When I was in Australia, I picked up a great top at a local clothing store. (It’s not pictured on their site, but I found some shots here and here). I just love the shape and style and have been wearing it often. Because of that, I thought it’d be fun to try to recreate it so I’d have a few more.

Scout Tee in Friedlander Lawn . Carolyn Friedlander

Lucky for me, the Scout tee by Grainline is a great starting point. It’s a project that I’ve made many times (one version is here), and each time I make it, I tweak things here and there to customize fit and/or style. That’s the beauty of finding a good pattern. It can give you much freedom to try new things!

Scout Tee in Friedlander Lawn . Carolyn Friedlander

This first version stays pretty true to the Australian inspiration in that it has a wider collar, curved hem and some billowing fullness dropping down at the sides.

Scout Tee in Friedlander Lawn . Carolyn Friedlander

To make these changes, I added width to the sides–both to the front and back tapering out from the bust. I also added length to the hem so that I could curve it, and then the neck band was a relatively easy add. I roughly went off the thickness of the inspiration piece, cut a new band on the bias and installed it.

Scout Tee in Friedlander Lawn . Carolyn Friedlander

The Australian original is made from a sturdier cotton, but this version is much lighter. Lawn tops are pretty great (I might be obsessed), and I’d been wanting to make a top out of this green print from my latest collection. The result drapes nicely and will be perfectly cool and appropriate for the summer.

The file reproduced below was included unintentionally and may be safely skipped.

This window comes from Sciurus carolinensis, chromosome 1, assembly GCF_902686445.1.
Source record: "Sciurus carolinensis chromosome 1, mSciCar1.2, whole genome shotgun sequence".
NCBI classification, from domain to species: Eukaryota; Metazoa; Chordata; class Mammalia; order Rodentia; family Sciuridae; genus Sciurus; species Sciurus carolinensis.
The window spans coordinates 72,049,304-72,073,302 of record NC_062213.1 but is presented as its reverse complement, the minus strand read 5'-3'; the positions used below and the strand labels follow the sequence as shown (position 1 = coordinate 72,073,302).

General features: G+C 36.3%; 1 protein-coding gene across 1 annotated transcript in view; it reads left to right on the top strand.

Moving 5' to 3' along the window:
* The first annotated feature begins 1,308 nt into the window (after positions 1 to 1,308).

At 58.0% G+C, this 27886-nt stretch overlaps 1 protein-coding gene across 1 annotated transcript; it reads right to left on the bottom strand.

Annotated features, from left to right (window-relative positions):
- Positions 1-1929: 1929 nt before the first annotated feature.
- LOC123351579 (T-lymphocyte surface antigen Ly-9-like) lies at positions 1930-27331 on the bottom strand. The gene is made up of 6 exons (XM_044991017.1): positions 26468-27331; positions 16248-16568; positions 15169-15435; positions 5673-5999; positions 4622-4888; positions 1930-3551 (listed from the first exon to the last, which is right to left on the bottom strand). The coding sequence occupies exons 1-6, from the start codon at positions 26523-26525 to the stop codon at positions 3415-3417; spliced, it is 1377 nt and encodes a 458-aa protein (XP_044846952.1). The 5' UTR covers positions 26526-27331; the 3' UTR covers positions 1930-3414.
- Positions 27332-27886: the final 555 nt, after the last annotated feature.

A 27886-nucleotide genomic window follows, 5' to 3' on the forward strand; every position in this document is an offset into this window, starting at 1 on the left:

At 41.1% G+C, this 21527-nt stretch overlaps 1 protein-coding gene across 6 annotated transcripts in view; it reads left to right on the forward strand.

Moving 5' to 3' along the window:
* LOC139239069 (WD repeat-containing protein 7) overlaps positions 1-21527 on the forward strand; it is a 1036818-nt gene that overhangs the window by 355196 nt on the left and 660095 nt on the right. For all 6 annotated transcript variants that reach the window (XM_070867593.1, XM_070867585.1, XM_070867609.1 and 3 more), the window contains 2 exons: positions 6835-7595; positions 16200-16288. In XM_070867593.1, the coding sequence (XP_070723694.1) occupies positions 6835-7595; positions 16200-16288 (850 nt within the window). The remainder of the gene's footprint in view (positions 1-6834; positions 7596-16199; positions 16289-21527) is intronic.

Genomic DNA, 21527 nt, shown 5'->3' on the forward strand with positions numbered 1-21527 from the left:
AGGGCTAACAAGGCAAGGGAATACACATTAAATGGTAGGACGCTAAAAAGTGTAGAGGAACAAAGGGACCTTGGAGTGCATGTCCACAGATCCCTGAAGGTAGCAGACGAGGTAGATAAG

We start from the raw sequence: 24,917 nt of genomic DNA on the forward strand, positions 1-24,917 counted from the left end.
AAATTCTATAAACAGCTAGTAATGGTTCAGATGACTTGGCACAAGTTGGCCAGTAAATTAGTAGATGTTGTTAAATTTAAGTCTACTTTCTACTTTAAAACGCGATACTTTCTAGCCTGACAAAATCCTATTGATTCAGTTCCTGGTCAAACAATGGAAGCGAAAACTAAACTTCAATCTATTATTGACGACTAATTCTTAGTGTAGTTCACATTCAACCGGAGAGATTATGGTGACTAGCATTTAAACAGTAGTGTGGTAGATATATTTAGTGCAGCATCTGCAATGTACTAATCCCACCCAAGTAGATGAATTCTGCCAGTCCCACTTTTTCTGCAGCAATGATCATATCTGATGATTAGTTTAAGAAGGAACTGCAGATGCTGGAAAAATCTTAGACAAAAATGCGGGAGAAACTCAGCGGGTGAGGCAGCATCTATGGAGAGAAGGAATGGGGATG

Scout Tee in Friedlander Lawn . Carolyn Friedlander

The original also has some neat seams by the shoulders that I had a fun time drafting into the Scout. Using this particular fabric doesn’t make it very pronounced, but I could see playing with more contrast in a future version if the mood should strike.

Scout Tee in Friedlander Lawn . Carolyn Friedlander

The next version has a few other design tweaks.

Scout Tank in Friedlander Fabric . Carolyn Friedlander

And I’ll admit, this was kind of a compulsive sew. I was eager to make a shirt with the big tree stripe from my latest collection, using the stripe as a fun element in the bodice.

Scout Tee . Friedlander fabric . Carolyn Friedlander

I also decided to make it right before leaving for QuiltCon this past February. (There’s nothing more fun than being able to pack a new garment for a trip!)

Scout Tank in Friedlander Fabric . Carolyn Friedlander

Again, I started with the Scout tee, making the adjustments to the side seems and length. When it came time for sleeves, I decided to omit them. Sleeveless is perfect for Florida, and it’s also easy to layer with a cardigan.

Scout Tank in Friedlander Fabric . Carolyn Friedlander

After some debate, I decided to not do the collar on this one. I liked the idea of the print being front, center and unencumbered by much else.

Scout Tank in Friedlander Fabric . Carolyn Friedlander

Scout Tank in Friedlander Fabric . Carolyn Friedlander

The hem, arm and neck openings are finished with bias tape. When I make bias tape, I often make more than I need so that I always have some on hand. Here I used some from my stash, and it worked perfectly.

Scout Tee . Friedlander fabric . Carolyn Friedlander

I kept the additional shoulder seam and played just a bit with the part of the print that I used. It’s a subtle detail that adds that little extra something.

Scout Tee . Friedlander fabric . Carolyn Friedlander

Scout Tee . Friedlander fabric . Carolyn Friedlander

Inspiration : This shirt from Vic and Bert, via my travels in Australia

Pattern (with some adjustments) : Scout Tee by Grainline

Fabric : Sleeved version is made from my Friedlander Lawn collection, and the sleeveless version features a print from my Friedlander collection with bias tape made from Cambridge Lawn in Nude by Robert Kaufman